I Saw the Dying of Descending Dragon
It was 5am and I was alone, sitting in a kayak, peacefully sailing among thousand strangely sculpted limestones poking out of the remote Pacific shores of Northeast Vietnam. The rising sun was gently shining through the humid haze and I saw a small fisherman standing on a solitary houseboat in the distance. I was paddling towards him, having hopes to catch a glimpse of his daily life.
In the emerald waters of Descending Dragon Bay, down beneath my kayak, live three species of dolphin, seals, few hundred species of fish, mollusk, arthropod, and countless beautiful hard and soft corals. A rich plankton makes it a home for Ngoc Nu, a rare pearl oyster.
It felt, for a while, like I had found the paradise...
I saw monkeys jumping through the trees on top of these monolithic islands with giant caves and tiny sandy beaches, while the silent melody of singing birds was being disturbed only by a faint roaring of small fishing boats and barking dogs in the distance.
But with every paddle stroke, the tip of my kayak collided with plastic bottles, pieces of styrofoam and million different kinds of garbage floating around. There was a strange oily coating on the surface and I hadn’t seen any fish.
When I approached the houseboat, an astonished fisherman in his forties came forth:
“Xin chào” - I said hello and offered him a hand rolled cigarette. With a shy hand gesture, subtly bowing my head down, I asked to take an inside look at his floating home. He lit the cigarette and in a whiff of salty sea air puffed out a cloud of smoke in front of my face.
Strangers rarely stray here and I was pleased when he gave me an approving nod. I anchored the rope to the pier and with his help safely got off the kayak.
Then he stared at me with one eyebrow slightly higher than the other…
“Peter” - came quietly out of my mouth while I was pointing on my chest,
“Thuàn” - said slim fisherman and invited me to come in.
His dwelling was humble. One small wooden shanty at the end of the fifteen-meter wharf floating on several empty barrels and blocks of styrofoam, with two tiny fishing boats anchored on both sides and a bunch of fishing nets and tools in the middle.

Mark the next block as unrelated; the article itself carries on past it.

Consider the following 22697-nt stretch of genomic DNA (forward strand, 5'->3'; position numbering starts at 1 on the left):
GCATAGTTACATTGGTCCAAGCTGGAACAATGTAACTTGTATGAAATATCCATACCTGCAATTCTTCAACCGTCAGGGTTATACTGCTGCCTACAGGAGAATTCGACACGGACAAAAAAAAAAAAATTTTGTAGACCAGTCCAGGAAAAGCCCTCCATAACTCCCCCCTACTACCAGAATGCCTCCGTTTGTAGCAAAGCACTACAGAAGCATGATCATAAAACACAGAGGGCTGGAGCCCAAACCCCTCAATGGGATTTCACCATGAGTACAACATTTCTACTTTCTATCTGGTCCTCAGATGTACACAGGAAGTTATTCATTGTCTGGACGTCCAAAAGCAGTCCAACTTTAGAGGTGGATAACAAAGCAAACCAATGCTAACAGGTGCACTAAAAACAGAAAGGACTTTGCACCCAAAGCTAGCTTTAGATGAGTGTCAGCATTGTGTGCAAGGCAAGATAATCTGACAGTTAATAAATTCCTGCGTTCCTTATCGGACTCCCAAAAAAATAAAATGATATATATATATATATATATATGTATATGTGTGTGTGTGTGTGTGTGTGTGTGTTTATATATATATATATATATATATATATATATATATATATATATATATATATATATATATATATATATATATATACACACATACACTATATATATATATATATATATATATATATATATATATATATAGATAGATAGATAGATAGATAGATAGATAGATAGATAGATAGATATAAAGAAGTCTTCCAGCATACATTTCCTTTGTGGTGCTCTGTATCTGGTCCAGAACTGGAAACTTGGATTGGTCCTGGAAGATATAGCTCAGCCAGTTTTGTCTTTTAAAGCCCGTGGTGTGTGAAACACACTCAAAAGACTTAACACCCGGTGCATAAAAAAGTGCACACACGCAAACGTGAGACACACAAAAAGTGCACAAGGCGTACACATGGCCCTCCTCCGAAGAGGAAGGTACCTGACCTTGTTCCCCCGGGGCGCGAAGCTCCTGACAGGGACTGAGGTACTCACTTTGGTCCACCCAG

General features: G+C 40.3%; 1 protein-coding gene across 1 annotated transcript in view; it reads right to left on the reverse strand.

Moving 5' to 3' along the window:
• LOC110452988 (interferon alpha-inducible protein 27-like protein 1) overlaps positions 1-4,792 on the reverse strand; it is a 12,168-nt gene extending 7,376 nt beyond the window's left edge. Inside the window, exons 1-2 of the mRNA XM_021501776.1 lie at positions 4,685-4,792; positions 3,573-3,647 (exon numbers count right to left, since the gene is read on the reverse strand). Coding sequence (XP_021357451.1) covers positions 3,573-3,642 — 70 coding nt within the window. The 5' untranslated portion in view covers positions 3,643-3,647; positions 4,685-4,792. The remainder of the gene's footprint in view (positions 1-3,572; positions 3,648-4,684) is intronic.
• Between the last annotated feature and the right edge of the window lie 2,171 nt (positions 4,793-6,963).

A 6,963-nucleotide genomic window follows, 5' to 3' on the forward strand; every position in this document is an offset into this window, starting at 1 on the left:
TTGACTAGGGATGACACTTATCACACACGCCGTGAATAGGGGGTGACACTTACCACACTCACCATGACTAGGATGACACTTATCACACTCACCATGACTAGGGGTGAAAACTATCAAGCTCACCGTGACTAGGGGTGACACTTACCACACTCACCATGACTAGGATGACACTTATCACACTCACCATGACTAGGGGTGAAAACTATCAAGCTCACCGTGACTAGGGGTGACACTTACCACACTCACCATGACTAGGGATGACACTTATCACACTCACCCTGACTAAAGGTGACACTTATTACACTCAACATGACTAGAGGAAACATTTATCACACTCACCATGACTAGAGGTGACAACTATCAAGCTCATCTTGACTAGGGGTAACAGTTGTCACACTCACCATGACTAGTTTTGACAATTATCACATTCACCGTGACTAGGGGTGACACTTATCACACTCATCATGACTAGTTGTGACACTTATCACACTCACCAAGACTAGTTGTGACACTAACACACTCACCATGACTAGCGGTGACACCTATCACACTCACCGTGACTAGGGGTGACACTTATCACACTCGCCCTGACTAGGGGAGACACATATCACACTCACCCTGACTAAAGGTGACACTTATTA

We went inside the shanty. His wife was squatting on the floor, cutting and cleaning fish with a knife. She had seen me coming so she wasn’t surprised, but didn’t look pleased either.
“Xin chào” - I said hello to her. She didn’t reply and with frowning eyes annoyingly mumbled something on Thuàn. Although I didn’t understand the words, it was obvious that there was not enough fish in a small bowl in front of her.
There was no waste water treatment in the shanty. Their daily release of detergents and chemicals, together with human feces, went directly into the emerald sea…
The atmosphere seemed to be little tense and Thuàn indicated me to follow him out. We went to the other side of the wharf; straight to a small motor boat with an empty fishing nets inside. Evidently upset, he also mumbled something with distinctive gestures, alternately pointing on the boat and on the sea.
Then, after few seconds of silence, he suddenly untied the rope, jumped in the boat and started the motor. Then he puffed out the last bit of smoke, threw the cigarette butt into the sea and swiftly left for fishing with no further words.
“Tạm biệt” - I said good bye quietly and he slowly disappeared in the humid haze…
I went back inside the shanty and the women was looking at me with her frowning eyes:
“Tiền bạc” - money; she said while asking for cash with obvious hand gesture.
“I don’t have any money, I’m sorry” - I was subtly bowing my head down again, showing open palms. I didn’t want to bother her so I went back to my kayak, untied the rope and sat back in. While I was leaving, she allowed me to take a picture of her.